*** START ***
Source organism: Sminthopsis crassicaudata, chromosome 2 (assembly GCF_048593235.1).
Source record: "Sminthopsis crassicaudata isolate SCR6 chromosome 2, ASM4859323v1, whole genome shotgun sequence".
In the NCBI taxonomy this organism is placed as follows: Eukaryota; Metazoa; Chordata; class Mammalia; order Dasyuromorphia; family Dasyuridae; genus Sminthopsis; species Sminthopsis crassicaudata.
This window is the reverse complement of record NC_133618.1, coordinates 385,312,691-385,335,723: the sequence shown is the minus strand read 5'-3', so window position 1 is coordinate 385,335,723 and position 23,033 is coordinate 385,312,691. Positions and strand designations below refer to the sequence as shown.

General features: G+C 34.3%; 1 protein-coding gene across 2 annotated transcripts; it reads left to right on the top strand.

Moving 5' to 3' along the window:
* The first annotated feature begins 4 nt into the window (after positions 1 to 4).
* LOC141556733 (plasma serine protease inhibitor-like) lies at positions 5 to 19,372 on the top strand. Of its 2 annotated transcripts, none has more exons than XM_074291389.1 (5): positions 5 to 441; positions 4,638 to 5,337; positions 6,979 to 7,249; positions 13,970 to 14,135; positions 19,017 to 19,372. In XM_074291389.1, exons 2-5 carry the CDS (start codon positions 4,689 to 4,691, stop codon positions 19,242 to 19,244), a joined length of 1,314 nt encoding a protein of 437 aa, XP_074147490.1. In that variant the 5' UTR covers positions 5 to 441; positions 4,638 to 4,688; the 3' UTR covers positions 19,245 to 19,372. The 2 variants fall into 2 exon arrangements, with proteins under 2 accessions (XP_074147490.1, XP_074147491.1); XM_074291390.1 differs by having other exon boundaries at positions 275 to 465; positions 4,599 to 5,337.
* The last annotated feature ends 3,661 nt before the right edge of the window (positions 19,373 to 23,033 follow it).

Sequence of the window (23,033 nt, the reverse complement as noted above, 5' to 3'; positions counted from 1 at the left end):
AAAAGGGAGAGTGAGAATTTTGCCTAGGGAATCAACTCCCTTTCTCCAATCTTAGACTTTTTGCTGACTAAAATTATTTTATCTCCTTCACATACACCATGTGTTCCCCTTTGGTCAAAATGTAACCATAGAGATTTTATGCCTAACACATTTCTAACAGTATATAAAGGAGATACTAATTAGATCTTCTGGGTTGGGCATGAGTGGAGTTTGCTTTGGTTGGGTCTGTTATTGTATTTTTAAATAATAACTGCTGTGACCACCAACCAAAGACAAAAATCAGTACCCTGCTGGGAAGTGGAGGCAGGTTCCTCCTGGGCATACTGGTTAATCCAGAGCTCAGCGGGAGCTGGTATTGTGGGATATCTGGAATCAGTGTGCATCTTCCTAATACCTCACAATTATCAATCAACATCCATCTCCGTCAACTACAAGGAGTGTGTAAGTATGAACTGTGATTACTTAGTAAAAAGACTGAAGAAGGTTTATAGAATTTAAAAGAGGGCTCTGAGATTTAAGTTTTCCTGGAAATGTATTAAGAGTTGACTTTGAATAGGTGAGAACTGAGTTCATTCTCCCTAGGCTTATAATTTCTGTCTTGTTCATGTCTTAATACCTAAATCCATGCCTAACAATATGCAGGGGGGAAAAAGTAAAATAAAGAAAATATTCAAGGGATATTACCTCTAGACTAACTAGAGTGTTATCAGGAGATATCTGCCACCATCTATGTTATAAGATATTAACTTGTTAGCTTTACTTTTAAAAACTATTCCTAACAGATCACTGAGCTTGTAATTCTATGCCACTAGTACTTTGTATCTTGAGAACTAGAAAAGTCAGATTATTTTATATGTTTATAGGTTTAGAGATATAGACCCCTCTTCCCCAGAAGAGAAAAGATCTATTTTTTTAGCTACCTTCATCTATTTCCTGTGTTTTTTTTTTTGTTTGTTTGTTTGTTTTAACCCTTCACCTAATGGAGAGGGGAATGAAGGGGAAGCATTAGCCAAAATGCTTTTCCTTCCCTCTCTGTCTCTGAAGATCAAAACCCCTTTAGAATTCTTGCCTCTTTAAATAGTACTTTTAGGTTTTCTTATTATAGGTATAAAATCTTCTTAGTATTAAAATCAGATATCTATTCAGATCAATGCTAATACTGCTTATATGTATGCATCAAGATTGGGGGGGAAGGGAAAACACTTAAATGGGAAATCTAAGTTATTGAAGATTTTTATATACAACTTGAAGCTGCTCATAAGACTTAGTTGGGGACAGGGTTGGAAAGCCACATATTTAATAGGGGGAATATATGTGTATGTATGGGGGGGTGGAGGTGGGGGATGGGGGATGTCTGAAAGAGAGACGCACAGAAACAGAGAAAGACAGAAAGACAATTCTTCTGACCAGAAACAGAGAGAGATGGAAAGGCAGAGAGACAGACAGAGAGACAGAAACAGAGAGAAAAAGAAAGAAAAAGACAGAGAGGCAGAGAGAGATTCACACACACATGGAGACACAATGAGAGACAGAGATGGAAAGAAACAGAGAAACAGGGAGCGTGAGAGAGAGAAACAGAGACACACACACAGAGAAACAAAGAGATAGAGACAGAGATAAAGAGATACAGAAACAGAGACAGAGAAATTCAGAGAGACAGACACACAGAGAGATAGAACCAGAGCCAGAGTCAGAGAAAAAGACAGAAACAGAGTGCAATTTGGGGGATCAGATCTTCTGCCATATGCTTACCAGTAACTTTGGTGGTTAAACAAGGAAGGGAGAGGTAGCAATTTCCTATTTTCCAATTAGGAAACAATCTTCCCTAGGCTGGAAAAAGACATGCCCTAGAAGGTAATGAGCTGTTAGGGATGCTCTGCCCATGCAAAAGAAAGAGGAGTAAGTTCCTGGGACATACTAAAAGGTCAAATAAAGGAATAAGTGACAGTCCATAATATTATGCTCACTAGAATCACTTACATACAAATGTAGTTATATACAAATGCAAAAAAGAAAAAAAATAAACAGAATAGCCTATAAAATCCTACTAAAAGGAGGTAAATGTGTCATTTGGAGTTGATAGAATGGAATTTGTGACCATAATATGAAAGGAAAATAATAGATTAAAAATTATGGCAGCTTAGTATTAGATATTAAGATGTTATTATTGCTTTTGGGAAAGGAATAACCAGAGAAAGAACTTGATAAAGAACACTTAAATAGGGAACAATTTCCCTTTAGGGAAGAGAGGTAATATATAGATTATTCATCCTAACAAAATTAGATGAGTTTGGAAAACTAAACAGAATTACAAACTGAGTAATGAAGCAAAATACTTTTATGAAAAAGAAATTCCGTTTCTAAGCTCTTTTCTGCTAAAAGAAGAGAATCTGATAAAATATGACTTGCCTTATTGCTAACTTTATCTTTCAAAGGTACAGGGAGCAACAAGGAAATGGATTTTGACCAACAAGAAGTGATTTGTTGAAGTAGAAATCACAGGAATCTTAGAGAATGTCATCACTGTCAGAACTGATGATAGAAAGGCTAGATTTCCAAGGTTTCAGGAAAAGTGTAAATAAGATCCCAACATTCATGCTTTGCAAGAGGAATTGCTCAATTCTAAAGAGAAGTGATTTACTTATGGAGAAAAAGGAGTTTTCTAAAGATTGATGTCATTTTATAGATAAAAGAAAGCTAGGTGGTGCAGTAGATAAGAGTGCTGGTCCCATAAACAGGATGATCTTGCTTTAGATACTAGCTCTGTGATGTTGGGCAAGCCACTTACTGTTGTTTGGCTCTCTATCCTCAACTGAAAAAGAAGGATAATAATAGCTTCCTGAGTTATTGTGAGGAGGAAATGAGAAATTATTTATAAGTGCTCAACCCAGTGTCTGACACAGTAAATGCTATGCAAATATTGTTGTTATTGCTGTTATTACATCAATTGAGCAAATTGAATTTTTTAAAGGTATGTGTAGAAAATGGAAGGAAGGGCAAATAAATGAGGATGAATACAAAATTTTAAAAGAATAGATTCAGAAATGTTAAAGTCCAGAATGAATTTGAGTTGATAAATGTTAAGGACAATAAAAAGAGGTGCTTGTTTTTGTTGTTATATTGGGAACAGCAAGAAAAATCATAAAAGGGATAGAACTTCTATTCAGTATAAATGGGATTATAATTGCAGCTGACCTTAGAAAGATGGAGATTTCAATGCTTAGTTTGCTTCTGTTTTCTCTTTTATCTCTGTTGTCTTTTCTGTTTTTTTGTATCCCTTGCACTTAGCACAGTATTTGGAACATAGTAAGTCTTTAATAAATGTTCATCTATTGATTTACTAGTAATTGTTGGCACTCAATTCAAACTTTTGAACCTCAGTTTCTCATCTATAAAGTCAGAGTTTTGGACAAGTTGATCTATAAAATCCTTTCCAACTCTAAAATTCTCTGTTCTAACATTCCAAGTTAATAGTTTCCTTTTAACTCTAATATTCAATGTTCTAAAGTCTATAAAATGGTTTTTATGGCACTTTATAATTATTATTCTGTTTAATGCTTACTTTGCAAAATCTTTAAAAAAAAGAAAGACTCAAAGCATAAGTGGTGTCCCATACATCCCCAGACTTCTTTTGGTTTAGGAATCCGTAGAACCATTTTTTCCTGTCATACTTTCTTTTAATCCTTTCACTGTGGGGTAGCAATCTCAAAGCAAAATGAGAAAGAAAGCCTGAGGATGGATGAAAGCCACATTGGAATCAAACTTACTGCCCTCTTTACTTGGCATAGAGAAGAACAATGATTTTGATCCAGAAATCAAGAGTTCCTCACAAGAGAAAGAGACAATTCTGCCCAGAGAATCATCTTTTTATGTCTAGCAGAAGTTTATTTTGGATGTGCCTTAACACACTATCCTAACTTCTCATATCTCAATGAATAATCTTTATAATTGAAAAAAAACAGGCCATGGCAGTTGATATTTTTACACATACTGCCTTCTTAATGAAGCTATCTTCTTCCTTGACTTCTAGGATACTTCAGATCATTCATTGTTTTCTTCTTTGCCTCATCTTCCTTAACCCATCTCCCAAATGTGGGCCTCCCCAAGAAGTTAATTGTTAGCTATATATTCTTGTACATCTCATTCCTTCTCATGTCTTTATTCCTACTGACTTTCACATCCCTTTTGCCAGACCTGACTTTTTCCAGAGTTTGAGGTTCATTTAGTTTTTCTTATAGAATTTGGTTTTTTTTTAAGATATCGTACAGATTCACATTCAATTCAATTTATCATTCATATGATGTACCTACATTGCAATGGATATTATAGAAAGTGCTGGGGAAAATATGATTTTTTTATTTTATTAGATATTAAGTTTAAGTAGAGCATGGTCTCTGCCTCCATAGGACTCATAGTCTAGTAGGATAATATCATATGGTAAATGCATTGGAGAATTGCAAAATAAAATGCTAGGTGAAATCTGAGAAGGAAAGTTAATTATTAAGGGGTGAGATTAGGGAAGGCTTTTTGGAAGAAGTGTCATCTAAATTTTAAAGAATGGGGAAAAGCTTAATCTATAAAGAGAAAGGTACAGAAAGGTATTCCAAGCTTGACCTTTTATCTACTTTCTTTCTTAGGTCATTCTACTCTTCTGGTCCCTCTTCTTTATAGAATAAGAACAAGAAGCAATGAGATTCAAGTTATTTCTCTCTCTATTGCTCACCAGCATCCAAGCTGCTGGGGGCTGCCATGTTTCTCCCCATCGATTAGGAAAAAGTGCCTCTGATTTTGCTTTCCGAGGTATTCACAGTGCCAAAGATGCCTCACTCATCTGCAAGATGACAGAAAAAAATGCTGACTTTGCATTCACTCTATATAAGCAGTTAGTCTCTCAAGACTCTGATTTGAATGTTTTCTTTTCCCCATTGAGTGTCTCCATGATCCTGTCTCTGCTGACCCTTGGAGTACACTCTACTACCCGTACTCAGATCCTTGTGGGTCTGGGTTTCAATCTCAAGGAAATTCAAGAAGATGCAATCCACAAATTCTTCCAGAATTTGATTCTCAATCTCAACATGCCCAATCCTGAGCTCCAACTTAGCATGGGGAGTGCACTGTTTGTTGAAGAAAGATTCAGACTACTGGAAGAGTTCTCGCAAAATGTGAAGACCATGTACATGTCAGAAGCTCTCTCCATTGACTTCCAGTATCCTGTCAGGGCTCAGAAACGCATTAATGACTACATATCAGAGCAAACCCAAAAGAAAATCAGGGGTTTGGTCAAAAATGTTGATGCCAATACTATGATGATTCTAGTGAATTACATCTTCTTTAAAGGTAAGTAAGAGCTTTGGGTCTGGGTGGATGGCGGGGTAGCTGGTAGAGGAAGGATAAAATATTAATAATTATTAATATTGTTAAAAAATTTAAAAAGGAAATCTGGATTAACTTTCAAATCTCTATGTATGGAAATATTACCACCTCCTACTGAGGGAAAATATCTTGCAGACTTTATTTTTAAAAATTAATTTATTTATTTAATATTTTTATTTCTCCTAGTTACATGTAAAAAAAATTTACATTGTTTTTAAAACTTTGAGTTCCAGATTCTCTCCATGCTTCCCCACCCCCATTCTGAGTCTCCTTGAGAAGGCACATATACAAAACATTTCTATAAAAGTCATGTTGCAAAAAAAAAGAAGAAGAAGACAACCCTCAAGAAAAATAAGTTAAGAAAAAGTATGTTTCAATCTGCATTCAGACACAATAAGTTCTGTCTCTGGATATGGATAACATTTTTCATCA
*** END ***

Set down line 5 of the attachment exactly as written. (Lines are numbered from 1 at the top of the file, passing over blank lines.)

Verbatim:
General features: G+C 34.3%; 1 protein-coding gene across 2 annotated transcripts; it reads left to right on the top strand.